My daughter was diagnosed with Autism at the age of two. I'll never forget the moment my husband approached me with his initial concern. He told he me thought she might be Autistic. By this point Olive was non-verbal and not responding to her name. I was surprisingly offended. I remeber bellowing out, "It's anything but Autism!" And honestly that is how I truly felt. Olive has always been very out-going, loved running around with other children, no sensitivities to light or sound. I couldn't see it. At this point in my life I had no idea what Autism was and I was pregnant with Ivy (our second child). I questioned if I would have had another child if I had known. Would she ever be able to live independently? Who will care for her when I'm gone? Will I ever hear the words, "I love you."? I was a wreck and she hadn't even been officially diagnosed at the time. I spent a long time "mourning the loss" of my child. My mind was endlessly bombarded with thoughts of wondering if it was something I did, vaccine related, or genetic. Days of coming to terms followed by days of hysterics- it felt like I would never find peace of mind. After months of traveling down a rabbit hole of endless Google searches and books, I knew. My daughter appeared to have every classic symptom of ASD. The very flapping and spinning I used to call dancing was in fact stimming (self-stimulation).
By the time Olive was evaluated and officially diagnosed we had become very aware of her delays and struggles. On the flip side, we also were able to watch our child begin to flourish through therapy. Even at times of regression, therapy was great for equipping us with the tools we needed to work on and understand Olive's needs better. On May 21, 2015 I was told she did in fact have Autism. Honestly, this was good news for us. Her delays had been made so apparent and her behavior had become so precise and bizarre, I needed an answer. Olive's diagnosis came with so much more than just a label. I have found peace and understanding in my child's diagnosis. I have a better understanding of the world she lives in and have fully immersed myself in it. And most importantly I realized I never "lost" my child. She has been the same happy loving child she's always been. A diagnosis doesn't define a person. What it does is open a door to possibilities for person. Through early intervention and therapy we saw such a change and learned so much about what it means to be on the spectrum. We were learning why she displayed certain behaviors that in the past we may of passed of as nothing (ex: rapid eye blinking, spinning herself). I also really begin to feel I was getting a genuine understanding of my daughter. For instance, her obsessive need to push up against me or anything for the matter. And why she might prefer to watch T.V. while doing a head stand. As I learned I noticed the more I understood the easier it became to accept.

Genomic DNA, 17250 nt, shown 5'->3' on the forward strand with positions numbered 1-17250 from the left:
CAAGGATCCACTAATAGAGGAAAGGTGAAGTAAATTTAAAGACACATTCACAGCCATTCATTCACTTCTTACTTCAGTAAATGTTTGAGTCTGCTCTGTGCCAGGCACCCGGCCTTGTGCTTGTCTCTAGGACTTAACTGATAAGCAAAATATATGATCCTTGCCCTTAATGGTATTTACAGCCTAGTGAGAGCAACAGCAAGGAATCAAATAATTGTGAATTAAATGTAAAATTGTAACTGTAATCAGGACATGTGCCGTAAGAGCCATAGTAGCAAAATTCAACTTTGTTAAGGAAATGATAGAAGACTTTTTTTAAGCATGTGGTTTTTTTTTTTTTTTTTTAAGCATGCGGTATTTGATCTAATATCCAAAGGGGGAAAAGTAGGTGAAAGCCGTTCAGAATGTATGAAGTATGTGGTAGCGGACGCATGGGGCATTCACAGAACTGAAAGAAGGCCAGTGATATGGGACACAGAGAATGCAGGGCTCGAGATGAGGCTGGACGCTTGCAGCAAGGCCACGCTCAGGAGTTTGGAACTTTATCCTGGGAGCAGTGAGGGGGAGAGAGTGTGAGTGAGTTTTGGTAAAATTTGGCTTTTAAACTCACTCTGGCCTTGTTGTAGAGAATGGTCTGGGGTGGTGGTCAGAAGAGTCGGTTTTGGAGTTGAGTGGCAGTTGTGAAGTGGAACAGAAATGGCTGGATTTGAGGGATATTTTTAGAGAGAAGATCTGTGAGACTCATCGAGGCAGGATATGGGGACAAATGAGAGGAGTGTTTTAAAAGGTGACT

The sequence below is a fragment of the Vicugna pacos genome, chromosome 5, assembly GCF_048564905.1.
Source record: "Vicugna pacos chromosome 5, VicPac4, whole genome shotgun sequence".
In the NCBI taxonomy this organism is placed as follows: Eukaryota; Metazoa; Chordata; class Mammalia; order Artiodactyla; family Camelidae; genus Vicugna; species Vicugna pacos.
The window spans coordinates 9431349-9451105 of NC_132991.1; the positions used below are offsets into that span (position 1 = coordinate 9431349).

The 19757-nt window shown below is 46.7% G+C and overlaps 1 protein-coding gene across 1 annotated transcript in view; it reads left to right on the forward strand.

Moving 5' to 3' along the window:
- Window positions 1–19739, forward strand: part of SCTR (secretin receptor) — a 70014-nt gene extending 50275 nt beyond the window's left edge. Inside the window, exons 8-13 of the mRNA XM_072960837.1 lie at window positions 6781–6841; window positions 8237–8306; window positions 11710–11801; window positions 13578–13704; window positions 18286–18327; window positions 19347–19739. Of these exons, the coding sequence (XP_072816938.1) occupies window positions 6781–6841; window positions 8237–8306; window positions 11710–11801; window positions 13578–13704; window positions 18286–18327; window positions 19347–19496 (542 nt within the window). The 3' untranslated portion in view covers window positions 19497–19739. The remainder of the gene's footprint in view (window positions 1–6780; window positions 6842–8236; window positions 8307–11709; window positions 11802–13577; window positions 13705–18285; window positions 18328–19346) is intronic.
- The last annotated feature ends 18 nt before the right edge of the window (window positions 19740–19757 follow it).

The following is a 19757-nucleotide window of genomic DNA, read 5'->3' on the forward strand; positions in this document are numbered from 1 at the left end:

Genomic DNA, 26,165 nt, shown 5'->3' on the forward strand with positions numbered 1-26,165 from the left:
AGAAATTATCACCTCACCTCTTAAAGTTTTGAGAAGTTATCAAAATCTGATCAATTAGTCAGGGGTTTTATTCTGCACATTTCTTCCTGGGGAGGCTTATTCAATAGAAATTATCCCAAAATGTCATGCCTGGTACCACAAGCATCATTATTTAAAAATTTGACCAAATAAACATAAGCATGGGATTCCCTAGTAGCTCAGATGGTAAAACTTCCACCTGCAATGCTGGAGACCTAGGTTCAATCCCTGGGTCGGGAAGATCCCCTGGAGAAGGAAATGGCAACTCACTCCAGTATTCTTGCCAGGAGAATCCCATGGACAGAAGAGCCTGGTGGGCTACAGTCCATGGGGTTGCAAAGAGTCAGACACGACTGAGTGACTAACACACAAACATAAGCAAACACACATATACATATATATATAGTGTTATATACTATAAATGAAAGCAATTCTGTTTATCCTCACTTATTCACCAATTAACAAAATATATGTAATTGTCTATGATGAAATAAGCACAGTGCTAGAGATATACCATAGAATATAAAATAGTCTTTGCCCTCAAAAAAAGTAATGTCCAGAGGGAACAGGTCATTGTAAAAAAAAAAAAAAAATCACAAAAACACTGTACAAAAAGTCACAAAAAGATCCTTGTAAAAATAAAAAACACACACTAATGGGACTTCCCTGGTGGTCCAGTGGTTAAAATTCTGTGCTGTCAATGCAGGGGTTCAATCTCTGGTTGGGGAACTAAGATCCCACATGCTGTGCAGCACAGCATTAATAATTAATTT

A few things I've learned: Between realizing how amazing the child right in front of you is and having support is half the battle. Using social media platforms to connect with other ASD\Special Needs parents and caregivers was, and still is my favorite ways to connect with others. I learned more about Autism through other parent's and their shared experiences than I had through any book. Books don't come with life hacks like how valuable an iPad is, or what pants hide your child's pull up because their over potty training age, and you want them to be discreet, or to share your child's accomplishments. And lastly a diagnosis is crucial in order to get the help your child needs. The longer a person goes undiagnosed means the longer the go without proper help. And the longer a person goes without help the harder they maybe to reach. This is why awareness is so important. If your child displays signs of Autism or any delay, always consult a doctor. If that doctor tells you your child is "seemingly normal"- Fight for an evaluation. I'm glad we followed our gut because it ended in help and many more possibilities for my daughter. Do not wait, you owe it to your child to give them ample opportunity to flourish.